Top News

Cocaine use on the rise in Pictou County

Almost half of all respondents reported using cocaine in their lifetime, but Canadians used it almost twice as much as the rest of the world.
Cocaine. Getty Images/iStock Photo

Police, medical professionals also seeing jump in use of other street drugs in N.S.

NEW GLASGOW, N.S. —

Pictou County is seeing a rise in the use of cocaine, says Cpl. Shawn Reynolds, unit commander for the Pictou County Integrated Street Crime Enforcement Unit.
Other common drugs in the county include hydromorphone – legally-prescribed pills with brand names such as Dilaudid – and so-called ice pills, a form of methamphetamine.
“It’s fair to say the use of cocaine, crack and ice pills has been reported on and acted on at a higher rate than when I initially arrived here (seven years ago),” Reynolds said. 
He said cocaine and ice pills typically find their way to Pictou County from New Brunswick, via Cumberland County, but can come this way from Halifax as well.
While marijuana legalization has somewhat changed the street crime unit’s focus, Reynolds says illegal sales of the drug continue and the unit continues to deal with such matters.
Reynolds notes the purpose of the street crime unit isn’t to target users, but mid-level and above dealers that sell the product. And he warns potential users how dealers and manufacturers manipulate their product in order to keep one addicted to their product.
“The producer wants to increase profit,” he said. “To increase sales, they’re putting in another chemical that draws (the customer) back. (The user) does not know what they’re actually getting.”

Education element
Local police are involved in efforts to educate the public, especially youth, on the negative consequences of drug use. 
Const. Ken MacDonald, public information officer for the New Glasgow Regional Police, said the police force works closely with local schools to provide information to students.  
“We predominately talk about healthy lifestyles, safe and responsible decisions,” MacDonald said. 
“It’s very important that we provide updated information to the parents and guardians, so they know how to talk to their kids about it.”
He said it isn’t about using scare tactics, but about presenting facts during a time of social media where all kinds of information about drugs are easily accessible.
“In some cases, there is a lot of misinformation out there and in some cases, it’s not clearly explained,” MacDonald said.  

‘Positive impact’
Back at the street crime unit, Reynolds said while he hasn’t seen a large amount of major property crimes, such as break and enters, there have been incidents of people breaking into unlocked cars to get money to spend on drugs. He points out how expensive drugs can be, with a gram of cocaine running between $80 to $120. Hydromorphone is typically between $10 to $30 per pill, while ice pills are $2.50 to $10 per pill.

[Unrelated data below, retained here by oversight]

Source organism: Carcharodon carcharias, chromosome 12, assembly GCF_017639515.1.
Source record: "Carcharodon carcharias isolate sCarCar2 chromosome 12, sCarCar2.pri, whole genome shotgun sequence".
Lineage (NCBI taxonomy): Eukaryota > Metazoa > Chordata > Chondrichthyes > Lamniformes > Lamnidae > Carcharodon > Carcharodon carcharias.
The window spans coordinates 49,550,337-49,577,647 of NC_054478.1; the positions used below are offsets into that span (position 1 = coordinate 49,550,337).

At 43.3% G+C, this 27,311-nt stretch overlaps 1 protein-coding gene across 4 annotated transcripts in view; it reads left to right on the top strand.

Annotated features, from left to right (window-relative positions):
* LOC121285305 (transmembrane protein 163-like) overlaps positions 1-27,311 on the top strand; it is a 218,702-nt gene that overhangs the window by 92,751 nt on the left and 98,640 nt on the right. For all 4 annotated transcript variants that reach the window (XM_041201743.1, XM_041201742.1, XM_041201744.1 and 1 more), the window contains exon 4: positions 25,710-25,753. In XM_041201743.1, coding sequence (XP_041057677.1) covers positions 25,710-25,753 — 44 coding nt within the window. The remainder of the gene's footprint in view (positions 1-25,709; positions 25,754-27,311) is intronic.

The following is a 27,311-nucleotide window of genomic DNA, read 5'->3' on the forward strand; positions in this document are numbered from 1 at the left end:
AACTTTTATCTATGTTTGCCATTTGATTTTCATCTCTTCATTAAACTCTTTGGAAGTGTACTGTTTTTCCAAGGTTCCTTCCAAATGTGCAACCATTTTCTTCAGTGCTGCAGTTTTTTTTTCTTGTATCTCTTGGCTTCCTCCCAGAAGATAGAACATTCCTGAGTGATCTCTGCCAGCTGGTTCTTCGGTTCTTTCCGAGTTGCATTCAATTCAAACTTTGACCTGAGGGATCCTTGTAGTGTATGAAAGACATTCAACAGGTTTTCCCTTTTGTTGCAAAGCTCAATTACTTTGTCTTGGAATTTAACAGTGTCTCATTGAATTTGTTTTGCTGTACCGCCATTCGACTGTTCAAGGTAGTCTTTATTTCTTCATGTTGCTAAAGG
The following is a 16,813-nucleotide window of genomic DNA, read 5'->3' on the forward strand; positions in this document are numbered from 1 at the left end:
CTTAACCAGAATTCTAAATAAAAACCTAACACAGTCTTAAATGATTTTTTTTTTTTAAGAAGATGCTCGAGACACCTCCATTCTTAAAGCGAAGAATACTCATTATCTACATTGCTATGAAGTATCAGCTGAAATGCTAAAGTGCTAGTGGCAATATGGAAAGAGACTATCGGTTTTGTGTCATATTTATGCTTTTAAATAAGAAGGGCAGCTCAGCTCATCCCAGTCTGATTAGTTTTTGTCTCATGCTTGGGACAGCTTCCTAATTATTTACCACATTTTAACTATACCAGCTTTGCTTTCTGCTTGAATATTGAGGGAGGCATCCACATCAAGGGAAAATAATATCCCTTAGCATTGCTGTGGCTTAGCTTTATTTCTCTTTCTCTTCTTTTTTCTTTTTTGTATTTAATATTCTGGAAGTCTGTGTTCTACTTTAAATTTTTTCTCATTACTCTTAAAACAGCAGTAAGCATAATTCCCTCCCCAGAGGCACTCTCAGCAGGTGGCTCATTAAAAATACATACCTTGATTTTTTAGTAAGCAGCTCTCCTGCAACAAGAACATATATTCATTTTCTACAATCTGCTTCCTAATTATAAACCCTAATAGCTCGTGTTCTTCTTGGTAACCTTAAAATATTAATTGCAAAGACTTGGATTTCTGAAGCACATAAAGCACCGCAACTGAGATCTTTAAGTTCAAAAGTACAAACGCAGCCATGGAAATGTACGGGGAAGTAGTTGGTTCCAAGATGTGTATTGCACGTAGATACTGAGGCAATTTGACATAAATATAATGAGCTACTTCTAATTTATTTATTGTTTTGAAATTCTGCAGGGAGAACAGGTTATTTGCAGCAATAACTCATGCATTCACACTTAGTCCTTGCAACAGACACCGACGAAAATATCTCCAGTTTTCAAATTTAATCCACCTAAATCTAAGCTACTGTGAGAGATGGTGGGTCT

Reynolds said while it’s easy sometimes to feel that little impact is being made, the fact is there have been times when police have been able to successfully curb the flow of drugs into the region. For example, police were able to stop the illegal sales of prescription hydromorphone for several weeks.
“I know, from the experience of speaking with those in the drug culture in Pictou County, when they say, ‘I can’t buy any pills because of the work police agencies have done,’ it’s a positive impact,” Reynolds said.  
“It’s very rewarding when we actually hear that.”

Cannabis consumption
Both local police and medical professionals are seeing a jump in the use of certain types of street drugs in Nova Scotia, while the legalization of cannabis has resulted in higher consumption of the formerly restricted substance.
“(Mental Health and Addictions staff are seeing) higher cannabis consumption, especially among youth who combine it with tobacco, which can cause dual addiction,” said Kristen Lipscombe, communications advisor for the Nova Scotia Health Authority, adding staff have also observed consumption of cannabis edibles like lollipops and gummies.
Lipscombe said there has also been a resurgence of cocaine use and an increase in binge drinking. As well, staff are also aware of the circulation of fake Xanax – the authentic drug is often prescribed for various anxiety disorders – in the form of chocolate bars.  
“People consuming these types of substances have no idea what’s actually in them,” Lipscombe said.

NEED HELP WITH A DRUG ADDICTION?
Mental Health Crisis Line
    1-888-429-8167 (toll-free)
    Available 24 hours, seven days a week
    
    Mental Health & Addictions
    (Outpatient clinic for Pictou)
    Community Health Centre
    Northern Zone MHA Intake
    #1-844-855-6688
    
    Colchester East Hants Health Centre
    Inpatient Mental Health Unit
    (902) 893-4321
    600 Abenaki Rd., Truro
    
    Mental Health & Addictions
    Opioid Treatment & Recovery Program
    733 Prince Street, Suite C, Truro
    Satellite clinic:
    690 East River Rd., New Glasgow

Recent Stories